staterror = None
syserror  = None
sky       = physical
 crval    = [ 4064.5  4026.5]
 crpix    = [ 0.5  0.5]
 cdelt    = [ 0.25  0.25]
eqpos     = world
 crval    = [ 248.6211   70.531 ]
 crpix    = [ 4096.5  4096.5]
 cdelt    = [-0.0001  0.0001]
 crota    = 0
 epoch    = 2000
 equinox  = 2000
coord     = logical

Model: 1
(psfmodel.psf0) o ((const2d.c1 + gauss2d.g1))
   Param        Type          Value          Min          Max      Units
   -----        ----          -----          ---          ---      -----
   c1.c0        thawed            1            0  3.40282e+38           
   g1.fwhm      thawed            6  1.17549e-38  3.40282e+38           
   g1.xpos      thawed           90 -3.40282e+38  3.40282e+38           
   g1.ypos      thawed           80 -3.40282e+38  3.40282e+38           
   g1.ellip     frozen            0            0        0.999           
   g1.theta     frozen            0     -6.28319      6.28319    radians
   g1.ampl      thawed          100 -3.40282e+38  3.40282e+38       

      

Modifying Statistic Setting

Since the data being fit has low counts, we will change the fit statistic to cash:

sherpa> set_stat("cash")

Note that truncation is turned on when the Cash statistic is used; this setting prevents negative model-predicted data values from affecting the convergence process.

Further details about the Cash statistic method are available by typing:

sherpa> ahelp "cash"

Fitting

First, the data is fit assuming a constant, frozen background component. We also want to change the fit optimization method from the the default method of Levenberg-Marquardt (levmar) to Nelder-Mead Simplex, since the former is not robust with our choice of statistics.

sherpa> c1.c0 = 1.0
sherpa> freeze(c1.c0)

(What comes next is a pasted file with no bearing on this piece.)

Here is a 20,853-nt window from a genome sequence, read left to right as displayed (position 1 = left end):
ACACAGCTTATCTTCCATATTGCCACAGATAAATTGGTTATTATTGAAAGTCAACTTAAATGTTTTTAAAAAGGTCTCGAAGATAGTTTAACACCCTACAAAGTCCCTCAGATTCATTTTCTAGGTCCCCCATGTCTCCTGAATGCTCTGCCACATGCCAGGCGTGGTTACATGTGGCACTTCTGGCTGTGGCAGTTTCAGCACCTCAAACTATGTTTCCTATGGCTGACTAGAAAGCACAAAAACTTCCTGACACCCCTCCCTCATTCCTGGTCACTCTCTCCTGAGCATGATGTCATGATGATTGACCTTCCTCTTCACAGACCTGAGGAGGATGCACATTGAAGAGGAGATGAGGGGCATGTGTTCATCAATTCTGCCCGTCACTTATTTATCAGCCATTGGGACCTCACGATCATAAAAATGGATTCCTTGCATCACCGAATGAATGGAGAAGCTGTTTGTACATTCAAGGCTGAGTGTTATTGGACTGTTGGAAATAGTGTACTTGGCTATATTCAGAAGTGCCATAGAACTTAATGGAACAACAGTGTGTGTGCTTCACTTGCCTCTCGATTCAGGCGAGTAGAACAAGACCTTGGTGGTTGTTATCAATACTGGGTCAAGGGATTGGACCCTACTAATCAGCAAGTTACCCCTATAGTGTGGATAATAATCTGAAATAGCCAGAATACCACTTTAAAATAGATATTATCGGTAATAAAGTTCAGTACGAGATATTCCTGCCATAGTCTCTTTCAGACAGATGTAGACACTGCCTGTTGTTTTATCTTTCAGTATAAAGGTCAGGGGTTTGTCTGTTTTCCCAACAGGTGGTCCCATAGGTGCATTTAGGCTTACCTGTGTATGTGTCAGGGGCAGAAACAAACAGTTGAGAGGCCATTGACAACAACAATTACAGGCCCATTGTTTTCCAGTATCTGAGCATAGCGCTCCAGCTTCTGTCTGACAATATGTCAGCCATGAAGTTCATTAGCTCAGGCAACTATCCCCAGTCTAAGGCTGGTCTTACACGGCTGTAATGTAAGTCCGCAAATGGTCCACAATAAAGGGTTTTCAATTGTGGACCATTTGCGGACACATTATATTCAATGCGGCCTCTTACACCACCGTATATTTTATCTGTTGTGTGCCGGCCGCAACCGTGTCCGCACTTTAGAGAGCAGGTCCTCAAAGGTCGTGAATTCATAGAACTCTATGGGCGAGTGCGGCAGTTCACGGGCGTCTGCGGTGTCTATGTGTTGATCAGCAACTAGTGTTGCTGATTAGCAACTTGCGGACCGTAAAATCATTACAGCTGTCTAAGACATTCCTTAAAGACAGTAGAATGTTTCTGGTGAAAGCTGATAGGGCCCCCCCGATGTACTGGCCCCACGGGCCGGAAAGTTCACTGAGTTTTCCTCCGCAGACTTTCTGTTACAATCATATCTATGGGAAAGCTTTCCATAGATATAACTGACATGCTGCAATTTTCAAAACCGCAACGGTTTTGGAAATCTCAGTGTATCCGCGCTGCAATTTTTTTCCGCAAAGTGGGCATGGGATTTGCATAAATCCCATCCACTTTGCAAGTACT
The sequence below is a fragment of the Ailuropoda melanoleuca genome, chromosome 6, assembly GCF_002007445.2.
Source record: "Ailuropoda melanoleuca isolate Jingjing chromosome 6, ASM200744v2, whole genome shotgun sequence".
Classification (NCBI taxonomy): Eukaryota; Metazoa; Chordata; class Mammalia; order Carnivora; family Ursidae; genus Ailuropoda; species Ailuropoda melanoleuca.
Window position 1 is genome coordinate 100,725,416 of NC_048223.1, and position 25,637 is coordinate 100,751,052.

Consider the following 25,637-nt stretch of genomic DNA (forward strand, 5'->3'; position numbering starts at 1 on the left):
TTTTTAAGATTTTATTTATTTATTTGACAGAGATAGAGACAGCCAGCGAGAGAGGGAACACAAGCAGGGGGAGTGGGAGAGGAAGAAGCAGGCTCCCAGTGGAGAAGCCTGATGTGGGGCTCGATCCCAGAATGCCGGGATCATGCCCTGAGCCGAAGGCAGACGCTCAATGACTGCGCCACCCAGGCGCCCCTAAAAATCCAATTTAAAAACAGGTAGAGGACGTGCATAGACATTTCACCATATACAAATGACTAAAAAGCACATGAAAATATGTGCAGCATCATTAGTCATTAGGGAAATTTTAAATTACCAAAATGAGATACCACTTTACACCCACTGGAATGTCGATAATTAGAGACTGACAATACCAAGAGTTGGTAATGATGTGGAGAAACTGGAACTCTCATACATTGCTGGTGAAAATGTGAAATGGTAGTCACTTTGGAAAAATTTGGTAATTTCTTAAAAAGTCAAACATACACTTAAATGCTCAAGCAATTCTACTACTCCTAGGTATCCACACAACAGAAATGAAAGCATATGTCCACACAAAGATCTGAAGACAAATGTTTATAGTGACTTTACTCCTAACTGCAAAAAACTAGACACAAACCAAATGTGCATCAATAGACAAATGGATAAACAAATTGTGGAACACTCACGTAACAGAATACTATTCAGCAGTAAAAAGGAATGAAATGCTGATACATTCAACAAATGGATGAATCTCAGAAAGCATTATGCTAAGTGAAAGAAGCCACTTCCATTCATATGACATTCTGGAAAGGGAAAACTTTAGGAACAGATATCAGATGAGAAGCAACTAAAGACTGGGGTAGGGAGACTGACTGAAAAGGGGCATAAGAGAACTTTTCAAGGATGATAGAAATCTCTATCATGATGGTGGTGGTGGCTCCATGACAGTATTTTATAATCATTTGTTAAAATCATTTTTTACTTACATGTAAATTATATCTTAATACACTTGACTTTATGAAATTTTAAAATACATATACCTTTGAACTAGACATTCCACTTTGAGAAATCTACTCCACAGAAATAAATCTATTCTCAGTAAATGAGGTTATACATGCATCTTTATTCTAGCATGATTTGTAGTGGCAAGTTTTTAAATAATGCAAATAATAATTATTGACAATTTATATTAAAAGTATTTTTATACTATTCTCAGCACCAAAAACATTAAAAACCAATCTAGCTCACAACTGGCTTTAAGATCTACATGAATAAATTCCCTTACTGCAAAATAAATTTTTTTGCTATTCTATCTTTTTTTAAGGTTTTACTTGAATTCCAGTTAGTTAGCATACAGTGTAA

sherpa> set_method("neldermead")
sherpa> set_method_opt("iquad",0)
sherpa> set_method_opt("finalsimplex",0)
sherpa> fit()
Dataset               = 1
Method                = neldermead
Statistic             = cash
Initial fit statistic = 7648.86
Final fit statistic   = 4066.78 at function evaluation 296
Data points           = 4899
Degrees of freedom    = 4895
Change in statistic   = 3582.08
   g1.fwhm        2.80105     
   g1.xpos        88.6612     
   g1.ypos        77.227      
   g1.ampl        166.653     

The fit is run again with the background component thawed:

sherpa> thaw(c1.c0)
sherpa> fit() 
Dataset               = 1
Method                = neldermead
Statistic             = cash
Initial fit statistic = 4066.78
Final fit statistic   = -4457.71 at function evaluation 551
Data points           = 4899
Degrees of freedom    = 4894
Change in statistic   = 8524.49
   c1.c0          0.0027774   
   g1.fwhm        3.73819     
   g1.xpos        88.5798     
   g1.ypos        77.2406     
   g1.ampl        113.113     

Now, we will get the confidence level of the fit, and in doing so, recalculate the best-fit parameters using the confidence method.

sherpa> conf()
g1.ypos lower bound:	-0.0679715
g1.xpos lower bound:	-0.068848
g1.ypos upper bound:	0.0679715
g1.xpos upper bound:	0.068848
g1.ampl lower bound:	-8.9519
g1.ampl upper bound:	10.2147
c1.c0 lower bound:	-0.00125664
c1.c0 upper bound:	0.00146963
g1.fwhm lower bound:	-0.151732
g1.fwhm upper bound:	0.151732
Dataset               = 1
Confidence Method     = confidence
Iterative Fit Method  = None
Fitting Method        = neldermead
Statistic             = cash
confidence 1-sigma (68.2689%) bounds:
   Param            Best-Fit  Lower Bound  Upper Bound
   -----            --------  -----------  -----------
   c1.c0           0.0027774  -0.00125664   0.00146963
   g1.fwhm           3.73819    -0.151732     0.151732
   g1.xpos           88.5798    -0.068848     0.068848
   g1.ypos           77.2406   -0.0679715    0.0679715
   g1.ampl           113.113      -8.9519      10.2147
[TIP]
Fitting Multiple Data Sets with Differing PSFs

Note that as of the CIAO 4.2 Sherpa version 2 release in July 2010, it is possible to simultaneously fit multiple data sets where each is fit using a different PSF model. In order to do this, the load_psf command would be called for each separate PSF model required for fitting, and then set_psf would be used to assign the appropriate PSF model to each data set.